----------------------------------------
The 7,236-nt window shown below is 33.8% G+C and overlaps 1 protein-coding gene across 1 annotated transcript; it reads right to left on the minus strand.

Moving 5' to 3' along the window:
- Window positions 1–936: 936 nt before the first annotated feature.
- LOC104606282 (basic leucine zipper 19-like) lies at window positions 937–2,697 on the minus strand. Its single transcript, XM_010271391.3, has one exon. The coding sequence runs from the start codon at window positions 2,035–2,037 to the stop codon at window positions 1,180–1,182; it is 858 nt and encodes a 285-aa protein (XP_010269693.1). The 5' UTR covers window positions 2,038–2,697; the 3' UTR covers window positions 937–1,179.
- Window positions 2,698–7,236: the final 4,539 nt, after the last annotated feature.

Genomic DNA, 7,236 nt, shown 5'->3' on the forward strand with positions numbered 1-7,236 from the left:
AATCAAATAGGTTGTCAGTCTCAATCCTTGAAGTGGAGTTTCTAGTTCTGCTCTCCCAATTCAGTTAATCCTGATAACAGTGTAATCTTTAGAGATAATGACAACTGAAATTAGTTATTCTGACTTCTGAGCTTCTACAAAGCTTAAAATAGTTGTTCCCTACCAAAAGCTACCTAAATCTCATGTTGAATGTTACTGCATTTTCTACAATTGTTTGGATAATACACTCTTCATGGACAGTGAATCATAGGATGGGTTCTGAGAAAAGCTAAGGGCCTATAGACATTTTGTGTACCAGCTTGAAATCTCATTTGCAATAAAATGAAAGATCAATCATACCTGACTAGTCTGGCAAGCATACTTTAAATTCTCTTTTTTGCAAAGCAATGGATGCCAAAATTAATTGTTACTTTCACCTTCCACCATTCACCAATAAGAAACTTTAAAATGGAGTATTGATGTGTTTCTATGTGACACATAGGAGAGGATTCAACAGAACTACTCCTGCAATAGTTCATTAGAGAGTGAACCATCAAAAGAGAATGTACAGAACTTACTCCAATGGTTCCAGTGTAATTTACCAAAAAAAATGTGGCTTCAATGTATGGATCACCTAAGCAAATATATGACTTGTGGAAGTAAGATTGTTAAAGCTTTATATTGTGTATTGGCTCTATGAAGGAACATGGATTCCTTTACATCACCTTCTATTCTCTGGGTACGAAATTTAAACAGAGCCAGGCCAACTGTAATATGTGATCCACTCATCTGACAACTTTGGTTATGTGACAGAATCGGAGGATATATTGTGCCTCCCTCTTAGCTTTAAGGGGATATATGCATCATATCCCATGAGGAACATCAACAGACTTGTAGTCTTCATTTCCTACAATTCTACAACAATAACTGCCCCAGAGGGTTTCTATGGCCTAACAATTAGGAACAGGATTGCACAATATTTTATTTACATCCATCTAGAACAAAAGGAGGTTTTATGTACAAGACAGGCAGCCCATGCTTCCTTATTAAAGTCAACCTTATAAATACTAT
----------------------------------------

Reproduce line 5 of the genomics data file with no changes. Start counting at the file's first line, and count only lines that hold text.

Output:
- Window positions 2,698–7,236: the final 4,539 nt, after the last annotated feature.